Waterhammer occurs as slugs of water are picked up at high speeds in a poorly designed steam main or in pipe coils or where there is a lift after a steam trap. In some systems, the flow may be at 120 feet per second, which is about 82 m.p.h. As the slug of condensate is carried along the steam line it reaches an obstruction, such as a bend or a valve, where it is suddenly stopped. The effect of this impact can be imagined. It is important to note that the damaging effect of waterhammer is due to steam velocity, not steam pressure. It can be as damaging in low pressure systems as it can in high. This can actually produce a safety hazard, as a valve or a strainer can be blown out by the force of waterhammer.

Condensate in a system is destructive. It can cause valves to become wiredrawn and unable to hold temperatures as required. little beads of water in a steam line can eventually cut any small orifices the steam normally passes through. Wire-drawing will eventually cut enough of the metal in a valve seat that it prevents adequate closure, producing leakage in the system.

Testing Methods

Before testing a steam trap, inspectors should be familiar with the particular function, review typical types of traps and know the various pressures within the system. This can help avoid misdiagnosis and allow proper interpretation of trap conditions.

There are three main categories of online trap inspection: visual, thermal and acoustic. Visual inspection depends on a release valve situated downstream of certain traps. An inspector opens these valves and looks to see if the trap is discharging condensate or steam. Thermal inspection relies on upstream/downstream temperature variations in a trap. It includes pyrometry, infrared, heat bands (wrapped around a trap, they change color as temperature increases), and heat sticks (which melt at various temperatures). Acoustic techniques require an inspector to listen to and detect steam trap operations and malfunction. This method included various forms of listening devices such as doctors’ stethoscopes, screwdrivers, mechanical stethoscopes and ultrasonic detection instruments.

The ideal listening device will allow users to listen to the sounds of steam trap operations while ignoring most ambient pipe sounds. This is where ultrasonic listening devices excel. Since they are sensitive to high frequency (short wave) signals, they tend to ignore most stray pipe signals. Also, they are very directional in their pick-up. For this reason, they will allow users to hear and see on meters the exact operations of steam traps.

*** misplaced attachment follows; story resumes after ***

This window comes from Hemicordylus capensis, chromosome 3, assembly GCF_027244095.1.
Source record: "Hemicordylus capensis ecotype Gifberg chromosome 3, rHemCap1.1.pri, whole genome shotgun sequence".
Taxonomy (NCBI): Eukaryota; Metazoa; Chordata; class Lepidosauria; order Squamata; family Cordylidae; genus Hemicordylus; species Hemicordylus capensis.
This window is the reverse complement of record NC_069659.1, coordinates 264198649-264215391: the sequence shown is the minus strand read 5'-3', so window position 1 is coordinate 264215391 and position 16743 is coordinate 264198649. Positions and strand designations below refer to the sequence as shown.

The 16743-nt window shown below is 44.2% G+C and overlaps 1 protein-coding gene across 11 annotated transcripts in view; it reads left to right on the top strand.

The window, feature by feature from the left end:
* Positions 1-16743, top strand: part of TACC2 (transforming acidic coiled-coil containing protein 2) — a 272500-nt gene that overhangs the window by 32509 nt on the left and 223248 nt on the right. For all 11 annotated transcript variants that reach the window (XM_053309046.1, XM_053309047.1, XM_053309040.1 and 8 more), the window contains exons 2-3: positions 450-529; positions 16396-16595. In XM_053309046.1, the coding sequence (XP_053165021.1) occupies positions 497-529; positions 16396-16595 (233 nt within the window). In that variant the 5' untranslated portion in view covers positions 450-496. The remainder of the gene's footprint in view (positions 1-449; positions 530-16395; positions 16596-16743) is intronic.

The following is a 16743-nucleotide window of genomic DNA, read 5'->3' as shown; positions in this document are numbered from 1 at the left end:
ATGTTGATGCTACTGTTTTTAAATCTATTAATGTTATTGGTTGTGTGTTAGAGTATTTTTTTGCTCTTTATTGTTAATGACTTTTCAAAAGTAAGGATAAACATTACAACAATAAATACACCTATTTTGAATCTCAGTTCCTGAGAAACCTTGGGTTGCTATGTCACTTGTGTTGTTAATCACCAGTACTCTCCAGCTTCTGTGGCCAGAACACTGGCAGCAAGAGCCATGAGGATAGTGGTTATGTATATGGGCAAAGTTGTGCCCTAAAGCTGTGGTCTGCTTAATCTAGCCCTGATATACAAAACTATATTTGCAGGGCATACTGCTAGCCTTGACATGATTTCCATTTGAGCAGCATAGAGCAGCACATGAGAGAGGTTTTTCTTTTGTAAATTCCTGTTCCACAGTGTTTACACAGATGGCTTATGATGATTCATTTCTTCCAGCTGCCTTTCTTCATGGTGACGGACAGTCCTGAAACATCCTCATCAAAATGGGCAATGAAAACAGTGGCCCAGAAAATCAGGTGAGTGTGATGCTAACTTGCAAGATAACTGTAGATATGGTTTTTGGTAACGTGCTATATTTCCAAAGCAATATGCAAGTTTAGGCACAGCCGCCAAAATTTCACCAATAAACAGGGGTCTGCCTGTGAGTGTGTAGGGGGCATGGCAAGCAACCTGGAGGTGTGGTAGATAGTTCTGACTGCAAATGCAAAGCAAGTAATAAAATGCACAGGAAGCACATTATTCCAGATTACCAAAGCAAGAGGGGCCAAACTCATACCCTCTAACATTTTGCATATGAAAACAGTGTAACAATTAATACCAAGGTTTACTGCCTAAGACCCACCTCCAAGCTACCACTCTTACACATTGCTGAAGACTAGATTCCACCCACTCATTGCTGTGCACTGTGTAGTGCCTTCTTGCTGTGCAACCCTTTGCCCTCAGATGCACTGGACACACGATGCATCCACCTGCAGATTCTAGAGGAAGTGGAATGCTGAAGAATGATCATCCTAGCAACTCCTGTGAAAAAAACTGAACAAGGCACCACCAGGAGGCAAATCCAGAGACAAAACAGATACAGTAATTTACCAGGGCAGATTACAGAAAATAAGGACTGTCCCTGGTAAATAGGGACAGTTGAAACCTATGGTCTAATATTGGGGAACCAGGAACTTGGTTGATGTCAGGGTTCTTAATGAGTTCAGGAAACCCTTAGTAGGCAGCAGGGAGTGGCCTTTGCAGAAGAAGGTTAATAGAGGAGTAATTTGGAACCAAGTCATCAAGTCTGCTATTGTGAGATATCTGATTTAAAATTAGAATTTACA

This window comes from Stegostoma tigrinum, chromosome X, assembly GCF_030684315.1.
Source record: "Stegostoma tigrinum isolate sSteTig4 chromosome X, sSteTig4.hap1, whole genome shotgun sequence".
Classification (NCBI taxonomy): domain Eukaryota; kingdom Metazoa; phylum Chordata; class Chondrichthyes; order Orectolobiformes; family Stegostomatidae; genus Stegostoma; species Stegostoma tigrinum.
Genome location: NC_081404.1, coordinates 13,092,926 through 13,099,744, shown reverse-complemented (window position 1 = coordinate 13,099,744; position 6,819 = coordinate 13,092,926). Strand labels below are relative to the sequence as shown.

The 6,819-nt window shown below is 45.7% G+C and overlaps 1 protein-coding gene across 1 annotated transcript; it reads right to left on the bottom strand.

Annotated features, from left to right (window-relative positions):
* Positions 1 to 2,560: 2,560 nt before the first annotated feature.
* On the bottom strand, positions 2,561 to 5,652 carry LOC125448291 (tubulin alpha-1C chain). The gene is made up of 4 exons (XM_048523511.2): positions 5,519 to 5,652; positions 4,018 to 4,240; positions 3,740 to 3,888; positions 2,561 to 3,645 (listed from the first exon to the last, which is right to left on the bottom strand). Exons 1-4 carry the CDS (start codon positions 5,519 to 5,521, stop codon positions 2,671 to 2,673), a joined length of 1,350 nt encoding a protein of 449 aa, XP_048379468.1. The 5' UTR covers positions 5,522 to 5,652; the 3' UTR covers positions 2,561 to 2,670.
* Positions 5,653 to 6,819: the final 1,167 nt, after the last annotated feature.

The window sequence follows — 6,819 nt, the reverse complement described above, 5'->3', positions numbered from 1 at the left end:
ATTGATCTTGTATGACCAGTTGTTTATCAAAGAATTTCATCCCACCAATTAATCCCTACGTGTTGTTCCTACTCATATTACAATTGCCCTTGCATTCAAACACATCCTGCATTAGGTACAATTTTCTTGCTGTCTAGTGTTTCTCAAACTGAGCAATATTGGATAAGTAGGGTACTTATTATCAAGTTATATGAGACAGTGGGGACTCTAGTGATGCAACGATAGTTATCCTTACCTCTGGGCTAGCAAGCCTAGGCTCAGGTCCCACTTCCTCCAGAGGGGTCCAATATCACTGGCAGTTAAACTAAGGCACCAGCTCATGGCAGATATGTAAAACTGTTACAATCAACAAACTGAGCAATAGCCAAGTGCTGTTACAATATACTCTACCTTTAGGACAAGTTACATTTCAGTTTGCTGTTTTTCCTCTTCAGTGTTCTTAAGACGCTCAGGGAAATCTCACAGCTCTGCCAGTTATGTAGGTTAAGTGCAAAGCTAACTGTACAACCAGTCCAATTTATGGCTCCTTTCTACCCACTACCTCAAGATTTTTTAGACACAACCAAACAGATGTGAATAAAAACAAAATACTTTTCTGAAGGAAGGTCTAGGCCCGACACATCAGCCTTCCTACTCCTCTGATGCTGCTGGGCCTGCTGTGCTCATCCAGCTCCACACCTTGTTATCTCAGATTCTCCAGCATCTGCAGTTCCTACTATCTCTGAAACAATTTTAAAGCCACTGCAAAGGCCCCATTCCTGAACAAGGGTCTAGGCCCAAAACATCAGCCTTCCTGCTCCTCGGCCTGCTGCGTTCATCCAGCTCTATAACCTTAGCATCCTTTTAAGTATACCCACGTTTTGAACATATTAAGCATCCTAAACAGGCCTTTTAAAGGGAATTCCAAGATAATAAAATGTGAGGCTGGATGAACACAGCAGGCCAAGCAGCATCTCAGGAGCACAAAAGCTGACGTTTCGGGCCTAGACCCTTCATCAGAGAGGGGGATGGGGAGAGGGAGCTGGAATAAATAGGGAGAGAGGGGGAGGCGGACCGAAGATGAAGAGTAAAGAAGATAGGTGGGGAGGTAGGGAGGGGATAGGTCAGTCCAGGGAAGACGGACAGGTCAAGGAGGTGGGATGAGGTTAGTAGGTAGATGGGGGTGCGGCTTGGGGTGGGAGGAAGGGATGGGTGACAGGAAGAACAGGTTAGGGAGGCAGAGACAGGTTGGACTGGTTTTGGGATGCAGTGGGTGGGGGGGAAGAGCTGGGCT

Ultrasonic detectors usually have a stethoscope module, which contains an ultrasonic transducer attached to a metal rod that acts as a “wave guide”. The wave guide is touched on the downstream side of a trap to determine trap condition such as mechanical movements or steam and condensate flow. Most ultrasonic detectors amplify the signals and translate them into the audible range where they are heard through headphones or seen as intensity increments on a meter. Some include frequency tuning to allow users to tune into desired trap sounds.


Good record-keeping is essential. It is one thing to just inspect traps, another to be able to determine costs, efficiencies, inefficiencies and trouble spots. To begin with, traps should be tagged and mapped. All too often many traps in a system are forgotten. A mapping and tagging system will assure that these traps are maintained.

There are many ways to systematize data and to keep records. The result should be useful records such as cost analysis of the work performed. Also, analytic ability is needed to determine the status of all the traps within a system including those failed, blocked, leaking, out of service or operating well. Here a computer can be invaluable. Rather than trying to “reinvent the wheel,” take advantage of commercially available software packages that can help successfully implement a good steam management system.

In-house Survey Ideal

Ideally, a survey will be conducted by in-house trained inspectors who will routinely inspect their steam traps. How- ever, even in plants that have trained inspectors, steam traps often are neglected. This is because, in many plants, maintenance departments have been scaled back to where they’re putting out fires and do not have the time or manpower for surveys. In these situations, plants can benefit from using professional services.

Professional services can conduct surveys and issue reports without involving in-house staff. Or in facilities with large staffs, an expert can be brought in to set up a program and train personnel. In-house staff can be trained to maintain and inspect traps while the professional can assure that the program runs effectively.

In summary, any plant with a steam trap system should set up a comprehensive survey program. Whether it has 50 traps or 5,000 traps, substantial savings can be generated in the energy, equipment, manhours and product by keeping on top of the system.